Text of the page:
Al Capone (the movie version) was railroaded

Cracked lists “The 5 Most Wildly Illegal Court Rulings in Movie History.” Number five: The Untouchables.

When Ness discovers mid-trial that the jury has been bribed, he confronts the judge, who is also in Capone’s pocket, and threatens to expose him if he doesn’t do something. Instead of declaring a mistrial, the judge switches the entire jury with the jury from the trial next door, after the trial has already begun.
In a moment of panic, Capone’s lawyer changes the plea to guilty, and the courtroom erupts as though all crime has just been wiped off the face of the Earth.
Ever had to go in for jury duty? And the lengthy selection process? All that stuff happens for a reason. Juries are specially selected to avoid a conflict in the case being tried — hell, Capone’s second cousin could have been in the jury next door for all they knew. That’s why a judge doesn’t have the power to place a jury that the lawyers haven’t selected or interviewed, let alone do so mid-trial.
But this point becomes moot minutes later, when, seeing that the evidence is stacked against them, Capone’s lawyer switches his plea to guilty. The court erupts, cheering, while Capone punches out his lawyer and is then seen in the background being led off to jail screaming, “Is this justice?”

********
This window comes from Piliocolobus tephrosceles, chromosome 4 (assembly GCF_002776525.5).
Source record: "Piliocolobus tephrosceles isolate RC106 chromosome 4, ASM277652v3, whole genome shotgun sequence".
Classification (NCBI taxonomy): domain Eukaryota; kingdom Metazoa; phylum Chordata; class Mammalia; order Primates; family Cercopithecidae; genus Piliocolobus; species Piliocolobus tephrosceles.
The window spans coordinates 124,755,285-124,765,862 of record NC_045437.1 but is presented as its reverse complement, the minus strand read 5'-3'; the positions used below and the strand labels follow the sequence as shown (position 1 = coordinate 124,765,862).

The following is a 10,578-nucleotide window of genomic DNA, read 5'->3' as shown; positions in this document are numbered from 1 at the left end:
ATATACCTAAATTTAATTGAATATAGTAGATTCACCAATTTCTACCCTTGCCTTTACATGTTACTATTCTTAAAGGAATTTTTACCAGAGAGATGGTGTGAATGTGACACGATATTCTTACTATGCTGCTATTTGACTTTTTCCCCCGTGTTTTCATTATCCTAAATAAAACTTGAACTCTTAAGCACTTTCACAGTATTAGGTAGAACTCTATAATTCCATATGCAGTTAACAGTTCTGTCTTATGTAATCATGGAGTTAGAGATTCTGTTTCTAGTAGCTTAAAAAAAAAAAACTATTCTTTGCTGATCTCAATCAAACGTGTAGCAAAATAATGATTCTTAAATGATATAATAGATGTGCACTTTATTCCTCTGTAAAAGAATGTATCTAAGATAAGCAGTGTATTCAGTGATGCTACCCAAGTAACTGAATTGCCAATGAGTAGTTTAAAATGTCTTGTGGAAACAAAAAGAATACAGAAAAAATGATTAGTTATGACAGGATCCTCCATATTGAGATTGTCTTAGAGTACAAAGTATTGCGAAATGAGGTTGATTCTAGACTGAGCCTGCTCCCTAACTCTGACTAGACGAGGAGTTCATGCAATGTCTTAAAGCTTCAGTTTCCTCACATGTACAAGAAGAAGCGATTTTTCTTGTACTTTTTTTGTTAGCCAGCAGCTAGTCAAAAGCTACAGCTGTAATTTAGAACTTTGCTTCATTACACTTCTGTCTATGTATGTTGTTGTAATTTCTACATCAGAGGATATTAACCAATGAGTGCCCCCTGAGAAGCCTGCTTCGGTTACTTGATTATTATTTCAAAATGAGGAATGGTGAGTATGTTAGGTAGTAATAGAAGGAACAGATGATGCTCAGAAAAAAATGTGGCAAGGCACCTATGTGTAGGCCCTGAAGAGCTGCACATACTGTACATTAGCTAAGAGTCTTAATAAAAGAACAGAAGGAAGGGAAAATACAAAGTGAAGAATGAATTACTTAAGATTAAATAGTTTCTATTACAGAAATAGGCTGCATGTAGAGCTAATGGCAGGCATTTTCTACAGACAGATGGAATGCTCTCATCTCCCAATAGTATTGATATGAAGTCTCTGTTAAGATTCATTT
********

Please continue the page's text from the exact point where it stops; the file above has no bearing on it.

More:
Well, no, actually.
The whole point of the scene seems to be that Capone’s lawyer switches sides and pulls the rug out from under Capone. But in real life, a court can’t accept a plea without a defendant’s verbal consent, no matter what the lawyer suddenly announces.

I thought A Time to Kill would have been the worst, but it only placed third. As for their number-one pick, this Christmas you won’t watch it the same way.

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